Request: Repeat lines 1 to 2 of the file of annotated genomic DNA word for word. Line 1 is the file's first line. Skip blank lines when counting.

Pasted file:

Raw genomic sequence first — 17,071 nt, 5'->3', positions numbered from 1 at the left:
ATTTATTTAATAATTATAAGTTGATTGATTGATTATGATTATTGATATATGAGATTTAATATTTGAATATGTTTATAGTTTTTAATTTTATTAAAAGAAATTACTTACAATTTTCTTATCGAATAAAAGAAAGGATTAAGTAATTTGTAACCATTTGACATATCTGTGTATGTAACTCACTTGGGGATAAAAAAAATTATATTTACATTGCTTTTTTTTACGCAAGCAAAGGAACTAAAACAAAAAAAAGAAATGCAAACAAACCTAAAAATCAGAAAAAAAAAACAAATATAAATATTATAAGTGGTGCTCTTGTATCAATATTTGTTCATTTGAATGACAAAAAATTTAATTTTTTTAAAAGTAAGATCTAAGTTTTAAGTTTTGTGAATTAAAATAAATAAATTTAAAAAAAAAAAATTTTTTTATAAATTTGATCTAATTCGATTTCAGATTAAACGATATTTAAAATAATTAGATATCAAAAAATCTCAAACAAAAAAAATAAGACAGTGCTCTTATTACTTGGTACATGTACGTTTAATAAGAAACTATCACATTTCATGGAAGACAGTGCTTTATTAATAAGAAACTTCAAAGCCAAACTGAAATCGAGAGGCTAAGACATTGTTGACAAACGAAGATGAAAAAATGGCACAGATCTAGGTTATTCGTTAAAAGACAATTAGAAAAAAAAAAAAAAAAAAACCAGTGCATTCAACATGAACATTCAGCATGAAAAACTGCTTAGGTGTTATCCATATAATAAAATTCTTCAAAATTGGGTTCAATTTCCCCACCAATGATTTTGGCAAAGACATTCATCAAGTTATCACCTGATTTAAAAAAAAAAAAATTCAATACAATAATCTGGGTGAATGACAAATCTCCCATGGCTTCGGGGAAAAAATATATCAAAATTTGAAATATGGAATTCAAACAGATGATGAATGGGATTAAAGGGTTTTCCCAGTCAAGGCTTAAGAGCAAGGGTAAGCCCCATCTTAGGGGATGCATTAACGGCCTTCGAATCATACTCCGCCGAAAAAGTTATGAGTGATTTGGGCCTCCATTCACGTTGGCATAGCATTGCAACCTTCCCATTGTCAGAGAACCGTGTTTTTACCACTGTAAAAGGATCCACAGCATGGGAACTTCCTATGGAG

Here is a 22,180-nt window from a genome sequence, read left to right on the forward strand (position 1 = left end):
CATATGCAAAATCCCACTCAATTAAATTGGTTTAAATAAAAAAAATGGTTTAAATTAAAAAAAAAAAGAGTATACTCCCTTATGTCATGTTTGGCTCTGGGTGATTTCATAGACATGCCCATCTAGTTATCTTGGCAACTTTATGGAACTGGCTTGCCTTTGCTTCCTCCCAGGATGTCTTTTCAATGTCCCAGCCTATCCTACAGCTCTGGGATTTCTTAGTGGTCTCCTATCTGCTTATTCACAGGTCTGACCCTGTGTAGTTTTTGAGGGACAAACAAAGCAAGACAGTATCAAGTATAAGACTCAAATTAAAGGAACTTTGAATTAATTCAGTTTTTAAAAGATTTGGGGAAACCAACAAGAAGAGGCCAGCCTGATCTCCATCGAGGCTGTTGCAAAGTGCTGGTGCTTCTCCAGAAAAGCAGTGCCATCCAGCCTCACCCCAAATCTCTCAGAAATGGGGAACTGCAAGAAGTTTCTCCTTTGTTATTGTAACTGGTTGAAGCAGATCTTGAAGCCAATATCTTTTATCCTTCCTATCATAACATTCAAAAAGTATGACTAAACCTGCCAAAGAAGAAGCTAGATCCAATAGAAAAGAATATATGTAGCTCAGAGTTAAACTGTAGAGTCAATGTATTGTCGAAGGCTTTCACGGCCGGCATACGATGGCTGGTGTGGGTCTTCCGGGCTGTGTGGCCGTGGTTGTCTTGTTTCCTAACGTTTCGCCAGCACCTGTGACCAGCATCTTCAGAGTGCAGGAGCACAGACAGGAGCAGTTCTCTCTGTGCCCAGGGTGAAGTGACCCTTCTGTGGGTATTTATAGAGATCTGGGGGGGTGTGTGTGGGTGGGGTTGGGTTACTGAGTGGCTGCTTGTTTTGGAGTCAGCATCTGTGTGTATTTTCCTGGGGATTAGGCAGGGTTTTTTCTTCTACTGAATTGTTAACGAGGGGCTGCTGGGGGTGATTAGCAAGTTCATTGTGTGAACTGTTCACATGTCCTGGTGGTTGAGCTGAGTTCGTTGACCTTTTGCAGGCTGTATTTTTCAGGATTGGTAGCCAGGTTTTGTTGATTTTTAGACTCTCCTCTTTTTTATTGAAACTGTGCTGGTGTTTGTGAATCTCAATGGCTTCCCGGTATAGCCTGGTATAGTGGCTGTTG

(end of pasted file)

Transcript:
Raw genomic sequence first — 17,071 nt, 5'->3', positions numbered from 1 at the left:
ATTTATTTAATAATTATAAGTTGATTGATTGATTATGATTATTGATATATGAGATTTAATATTTGAATATGTTTATAGTTTTTAATTTTATTAAAAGAAATTACTTACAATTTTCTTATCGAATAAAAGAAAGGATTAAGTAATTTGTAACCATTTGACATATCTGTGTATGTAACTCACTTGGGGATAAAAAAAATTATATTTACATTGCTTTTTTTTACGCAAGCAAAGGAACTAAAACAAAAAAAAGAAATGCAAACAAACCTAAAAATCAGAAAAAAAAAACAAATATAAATATTATAAGTGGTGCTCTTGTATCAATATTTGTTCATTTGAATGACAAAAAATTTAATTTTTTTAAAAGTAAGATCTAAGTTTTAAGTTTTGTGAATTAAAATAAATAAATTTAAAAAAAAAAAATTTTTTTATAAATTTGATCTAATTCGATTTCAGATTAAACGATATTTAAAATAATTAGATATCAAAAAATCTCAAACAAAAAAAATAAGACAGTGCTCTTATTACTTGGTACATGTACGTTTAATAAGAAACTATCACATTTCATGGAAGACAGTGCTTTATTAATAAGAAACTTCAAAGCCAAACTGAAATCGAGAGGCTAAGACATTGTTGACAAACGAAGATGAAAAAATGGCACAGATCTAGGTTATTCGTTAAAAGACAATTAGAAAAAAAAAAAAAAAAAAACCAGTGCATTCAACATGAACATTCAGCATGAAAAACTGCTTAGGTGTTATCCATATAATAAAATTCTTCAAAATTGGGTTCAATTTCCCCACCAATGATTTTGGCAAAGACATTCATCAAGTTATCACCTGATTTAAAAAAAAAAAAATTCAATACAATAATCTGGGTGAATGACAAATCTCCCATGGCTTCGGGGAAAAAATATATCAAAATTTGAAATATGGAATTCAAACAGATGATGAATGGGATTAAAGGGTTTTCCCAGTCAAGGCTTAAGAGCAAGGGTAAGCCCCATCTTAGGGGATGCATTAACGGCCTTCGAATCATACTCCGCCGAAAAAGTTATGAGTGATTTGGGCCTCCATTCACGTTGGCATAGCATTGCAACCTTCCCATTGTCAGAGAACCGTGTTTTTACCACTGTAAAAGGATCCACAGCATGGGAACTTCCTATGGAG